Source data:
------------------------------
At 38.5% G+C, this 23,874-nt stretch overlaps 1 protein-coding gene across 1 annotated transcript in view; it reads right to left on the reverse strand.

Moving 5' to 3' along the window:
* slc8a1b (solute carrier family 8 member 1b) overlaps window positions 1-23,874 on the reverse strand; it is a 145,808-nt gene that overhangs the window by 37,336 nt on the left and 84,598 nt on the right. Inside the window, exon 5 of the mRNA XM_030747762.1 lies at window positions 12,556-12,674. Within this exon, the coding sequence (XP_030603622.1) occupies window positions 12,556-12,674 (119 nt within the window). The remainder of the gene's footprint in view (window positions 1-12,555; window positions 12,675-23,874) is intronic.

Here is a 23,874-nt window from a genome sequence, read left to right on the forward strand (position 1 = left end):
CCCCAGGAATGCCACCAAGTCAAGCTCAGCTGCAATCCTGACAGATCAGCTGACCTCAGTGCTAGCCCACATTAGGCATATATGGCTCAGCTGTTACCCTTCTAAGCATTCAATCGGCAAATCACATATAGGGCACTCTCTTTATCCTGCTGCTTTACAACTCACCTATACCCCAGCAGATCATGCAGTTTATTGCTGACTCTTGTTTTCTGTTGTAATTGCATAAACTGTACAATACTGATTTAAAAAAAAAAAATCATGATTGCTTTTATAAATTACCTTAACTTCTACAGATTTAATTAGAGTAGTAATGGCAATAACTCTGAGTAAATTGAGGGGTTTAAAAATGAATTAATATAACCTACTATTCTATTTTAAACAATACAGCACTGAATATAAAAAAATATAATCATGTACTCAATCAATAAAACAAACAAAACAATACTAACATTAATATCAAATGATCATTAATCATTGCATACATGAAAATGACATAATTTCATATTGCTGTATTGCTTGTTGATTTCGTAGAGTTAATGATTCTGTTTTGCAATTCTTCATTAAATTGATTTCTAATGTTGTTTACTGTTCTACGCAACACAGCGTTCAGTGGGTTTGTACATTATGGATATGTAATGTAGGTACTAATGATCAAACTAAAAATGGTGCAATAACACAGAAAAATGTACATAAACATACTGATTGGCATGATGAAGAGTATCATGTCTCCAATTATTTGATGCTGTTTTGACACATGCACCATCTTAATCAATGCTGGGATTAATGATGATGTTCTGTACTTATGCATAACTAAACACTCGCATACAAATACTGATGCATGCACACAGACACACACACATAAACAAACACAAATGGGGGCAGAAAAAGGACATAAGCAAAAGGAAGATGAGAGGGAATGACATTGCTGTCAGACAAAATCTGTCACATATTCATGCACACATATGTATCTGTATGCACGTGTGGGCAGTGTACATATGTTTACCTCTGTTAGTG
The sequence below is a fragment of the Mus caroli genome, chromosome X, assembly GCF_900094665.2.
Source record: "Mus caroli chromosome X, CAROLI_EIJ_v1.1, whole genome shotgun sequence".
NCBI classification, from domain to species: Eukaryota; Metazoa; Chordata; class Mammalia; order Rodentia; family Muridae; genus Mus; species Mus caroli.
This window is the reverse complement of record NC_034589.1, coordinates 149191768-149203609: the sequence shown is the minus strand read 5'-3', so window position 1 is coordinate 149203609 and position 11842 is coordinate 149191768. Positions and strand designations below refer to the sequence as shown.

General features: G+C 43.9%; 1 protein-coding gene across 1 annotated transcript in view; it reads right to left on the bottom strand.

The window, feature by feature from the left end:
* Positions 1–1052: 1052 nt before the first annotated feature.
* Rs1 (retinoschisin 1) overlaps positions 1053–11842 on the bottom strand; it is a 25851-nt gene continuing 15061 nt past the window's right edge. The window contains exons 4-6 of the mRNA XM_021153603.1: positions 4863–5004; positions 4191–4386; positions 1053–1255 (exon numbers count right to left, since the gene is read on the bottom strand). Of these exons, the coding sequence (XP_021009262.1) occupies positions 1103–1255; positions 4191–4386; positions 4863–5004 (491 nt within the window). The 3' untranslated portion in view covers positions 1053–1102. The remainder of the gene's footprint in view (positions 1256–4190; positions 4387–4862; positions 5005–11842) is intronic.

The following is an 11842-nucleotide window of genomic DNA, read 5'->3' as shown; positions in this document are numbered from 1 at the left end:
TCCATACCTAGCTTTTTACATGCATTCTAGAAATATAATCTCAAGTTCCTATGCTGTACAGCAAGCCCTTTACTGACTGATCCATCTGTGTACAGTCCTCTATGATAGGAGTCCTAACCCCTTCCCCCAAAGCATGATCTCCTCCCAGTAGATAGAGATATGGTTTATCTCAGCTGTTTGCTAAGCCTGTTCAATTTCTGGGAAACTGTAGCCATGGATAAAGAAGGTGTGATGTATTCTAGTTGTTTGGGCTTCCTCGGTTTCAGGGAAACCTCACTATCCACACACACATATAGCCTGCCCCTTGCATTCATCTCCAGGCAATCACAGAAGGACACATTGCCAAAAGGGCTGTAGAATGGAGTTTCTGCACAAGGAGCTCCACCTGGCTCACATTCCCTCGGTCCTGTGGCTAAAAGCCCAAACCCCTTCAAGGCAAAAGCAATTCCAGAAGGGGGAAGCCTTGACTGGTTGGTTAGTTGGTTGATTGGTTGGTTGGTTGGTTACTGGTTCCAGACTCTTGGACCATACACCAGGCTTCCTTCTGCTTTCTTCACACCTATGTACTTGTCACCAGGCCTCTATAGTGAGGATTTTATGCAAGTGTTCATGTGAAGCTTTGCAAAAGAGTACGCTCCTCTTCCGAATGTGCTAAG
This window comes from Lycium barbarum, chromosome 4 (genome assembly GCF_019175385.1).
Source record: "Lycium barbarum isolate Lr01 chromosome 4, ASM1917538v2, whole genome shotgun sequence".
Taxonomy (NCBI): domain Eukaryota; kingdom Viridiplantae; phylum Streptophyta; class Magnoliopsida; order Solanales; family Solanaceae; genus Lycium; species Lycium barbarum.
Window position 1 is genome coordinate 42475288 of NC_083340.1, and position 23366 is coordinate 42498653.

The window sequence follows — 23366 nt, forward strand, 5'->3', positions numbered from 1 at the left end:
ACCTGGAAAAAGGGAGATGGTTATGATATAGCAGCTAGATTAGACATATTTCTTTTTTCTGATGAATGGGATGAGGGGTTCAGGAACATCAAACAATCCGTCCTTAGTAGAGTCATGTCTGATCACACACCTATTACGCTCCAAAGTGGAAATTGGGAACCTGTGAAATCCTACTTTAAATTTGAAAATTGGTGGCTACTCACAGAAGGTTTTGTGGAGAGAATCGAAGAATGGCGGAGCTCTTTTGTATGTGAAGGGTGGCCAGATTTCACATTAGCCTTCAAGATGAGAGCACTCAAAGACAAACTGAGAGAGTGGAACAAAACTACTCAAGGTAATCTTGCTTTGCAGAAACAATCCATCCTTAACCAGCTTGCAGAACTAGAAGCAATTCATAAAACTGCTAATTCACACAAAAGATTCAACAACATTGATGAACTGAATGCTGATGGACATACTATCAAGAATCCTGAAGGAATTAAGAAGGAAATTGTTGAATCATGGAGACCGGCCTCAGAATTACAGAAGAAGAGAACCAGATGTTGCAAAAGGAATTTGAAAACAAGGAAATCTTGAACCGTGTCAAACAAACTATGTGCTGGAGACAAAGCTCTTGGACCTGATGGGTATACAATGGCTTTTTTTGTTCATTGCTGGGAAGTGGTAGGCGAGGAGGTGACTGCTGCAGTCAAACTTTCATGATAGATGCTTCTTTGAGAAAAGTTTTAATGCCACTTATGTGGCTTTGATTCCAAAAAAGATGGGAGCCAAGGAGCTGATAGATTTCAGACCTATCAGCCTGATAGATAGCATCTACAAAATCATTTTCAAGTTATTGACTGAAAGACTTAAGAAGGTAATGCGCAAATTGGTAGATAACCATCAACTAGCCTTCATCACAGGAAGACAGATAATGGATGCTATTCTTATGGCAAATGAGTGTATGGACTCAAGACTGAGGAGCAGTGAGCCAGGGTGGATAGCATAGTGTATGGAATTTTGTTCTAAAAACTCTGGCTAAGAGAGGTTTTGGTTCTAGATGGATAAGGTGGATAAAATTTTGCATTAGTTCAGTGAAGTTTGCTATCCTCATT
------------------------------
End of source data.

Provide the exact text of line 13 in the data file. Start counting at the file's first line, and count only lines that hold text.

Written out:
* Rs1 (retinoschisin 1) overlaps positions 1053–11842 on the bottom strand; it is a 25851-nt gene continuing 15061 nt past the window's right edge. The window contains exons 4-6 of the mRNA XM_021153603.1: positions 4863–5004; positions 4191–4386; positions 1053–1255 (exon numbers count right to left, since the gene is read on the bottom strand). Of these exons, the coding sequence (XP_021009262.1) occupies positions 1103–1255; positions 4191–4386; positions 4863–5004 (491 nt within the window). The 3' untranslated portion in view covers positions 1053–1102. The remainder of the gene's footprint in view (positions 1256–4190; positions 4387–4862; positions 5005–11842) is intronic.